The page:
Last Reviewed on May 27, 2020, by eNotes Editorial. Word Count: 643
In Typee, Herman Melville shows the Western tendency to consider foreign cultures through a lens of exoticism. In particular, the novel's protagonist, Tom, is preoccupied with ideas of savagery, as shown in the thoughts that occur to Tom as he prepares to embark on the voyage to the Marquesas.
The Marquesas! What strange visions of outlandish things does the very name spirit up! Lovely houris—cannibal banquets—groves of cocoa-nuts—coral reefs—tattooed chiefs—and bamboo temples; sunny valleys planted with bread-fruit trees—carved canoes dancing on the flashing blue waters—savage woodlands guarded by horrible idols—heathenish rites and human sacrifices...
When the Typee people take Tom in, he is initially hopeful that the more peaceful Happar people have found him. As Tom—now known as Tommo—gradually adjusts to their ways of life, he becomes obsessed with recording details of everything from elaborate ceremonies to mundane activities. The sexual and marital relations between males and females especially fascinate him after he realizes their importance. Because men and women largely lead separate lives, Tommo for a while failed to realize that many of the Typee are married. Moreover, he finds out that polygamy is common. Rather than a man having several wives, however, a woman often has two husbands. This occurs when an elite, older man marries a young woman and her suitor. Although he is also her husband, the older man largely the young couple. Tommo sees these customs as superior to Western practices, claiming the rareness of infidelity stemming from the ease of voluntary separation.
No man has more than one wife, and no wife of mature years has less than two husbands,—sometimes she has three, but such instances are not frequent... [A]n ill-used wife or a hen-pecked husband is not obliged to file a bill in chancery to obtain a divorce. As nothing stands in the way of a separation, the matrimonial yoke sits easily and lightly, and a Typee wife lives on very pleasant and sociable terms with her husbands. On the whole, wedlock, as known among these Typees, seems to be of a more distinct and enduring nature than is usually the case with barbarous people.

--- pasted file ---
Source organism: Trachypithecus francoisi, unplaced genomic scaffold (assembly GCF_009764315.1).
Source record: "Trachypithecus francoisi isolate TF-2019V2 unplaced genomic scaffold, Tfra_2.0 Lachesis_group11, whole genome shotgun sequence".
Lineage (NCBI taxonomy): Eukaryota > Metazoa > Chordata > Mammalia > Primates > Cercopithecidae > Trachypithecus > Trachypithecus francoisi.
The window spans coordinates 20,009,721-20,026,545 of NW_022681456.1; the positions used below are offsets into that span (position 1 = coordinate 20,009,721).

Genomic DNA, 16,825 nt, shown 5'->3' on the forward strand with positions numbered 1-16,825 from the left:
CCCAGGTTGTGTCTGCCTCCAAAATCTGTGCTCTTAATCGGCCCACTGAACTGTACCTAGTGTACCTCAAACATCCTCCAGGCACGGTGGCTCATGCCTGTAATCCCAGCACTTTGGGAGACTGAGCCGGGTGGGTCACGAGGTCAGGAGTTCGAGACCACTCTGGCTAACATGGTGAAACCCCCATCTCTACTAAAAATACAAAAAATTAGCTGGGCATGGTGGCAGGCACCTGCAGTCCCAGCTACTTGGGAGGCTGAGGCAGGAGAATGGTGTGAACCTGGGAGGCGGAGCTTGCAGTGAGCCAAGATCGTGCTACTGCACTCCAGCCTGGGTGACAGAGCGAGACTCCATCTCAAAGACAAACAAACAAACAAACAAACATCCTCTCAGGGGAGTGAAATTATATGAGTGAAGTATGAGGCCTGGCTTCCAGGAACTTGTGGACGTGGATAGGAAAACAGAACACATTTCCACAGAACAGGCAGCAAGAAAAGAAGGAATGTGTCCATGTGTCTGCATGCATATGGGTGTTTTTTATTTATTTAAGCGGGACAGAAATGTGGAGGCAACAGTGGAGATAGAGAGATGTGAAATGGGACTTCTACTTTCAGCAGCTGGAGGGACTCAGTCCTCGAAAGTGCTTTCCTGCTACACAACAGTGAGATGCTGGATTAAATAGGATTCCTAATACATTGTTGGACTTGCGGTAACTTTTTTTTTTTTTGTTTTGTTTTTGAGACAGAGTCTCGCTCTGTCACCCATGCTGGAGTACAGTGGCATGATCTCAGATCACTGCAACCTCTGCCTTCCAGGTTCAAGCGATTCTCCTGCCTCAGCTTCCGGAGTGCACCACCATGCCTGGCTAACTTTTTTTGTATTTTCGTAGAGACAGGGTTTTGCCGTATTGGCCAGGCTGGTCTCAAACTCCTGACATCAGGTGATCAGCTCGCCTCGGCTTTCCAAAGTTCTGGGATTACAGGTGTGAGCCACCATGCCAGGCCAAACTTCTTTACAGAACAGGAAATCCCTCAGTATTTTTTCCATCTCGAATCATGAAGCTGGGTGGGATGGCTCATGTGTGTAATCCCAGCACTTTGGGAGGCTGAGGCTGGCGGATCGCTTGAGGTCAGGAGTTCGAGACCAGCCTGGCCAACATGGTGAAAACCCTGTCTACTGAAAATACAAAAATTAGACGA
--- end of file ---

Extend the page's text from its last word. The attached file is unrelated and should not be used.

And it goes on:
As Tommo becomes more familiar with the practice of cannibalism, he comes to understand its centrality in ritual life and social identity. He understands that European audiences probably will see him as excusing such an abhorrent practice, but he is determined to contextualize it. The limits of this understanding are sorely tested, however, when he learns that there are human heads in packages hanging from the rafters of Marheyo’s house. Only when he realizes that they had been there when he arrived can he feel confident that none of them contains Toby’s head.
[T]here were three packages hanging very nearly over the place where I lay, which from their remarkable appearance had often excited my curiosity. Several times I had asked Kory-Kory to show me their contents; but my servitor, who in almost every other particular had acceded to my wishes, always refused to gratify me in this.
One day, returning unexpectedly... my arrival seemed to throw the inmates of the house into the greatest confusion. They were seated together on the mats, and... the mysterious packages were, for some purpose or other, under inspection. The evident alarm the savages betrayed filled me with forebodings of evil, and with an uncontrollable desire to penetrate the secret so jealously guarded. Despite the efforts of Marheyo and Kory-Kory to restrain me, I forced my way into the midst of the circle, and just caught a glimpse of three human heads, which others of the party were hurriedly enveloping in the coverings from which they had been taken...
Two of the three were heads of the islanders; but the third, to my horror, was that of a white man.
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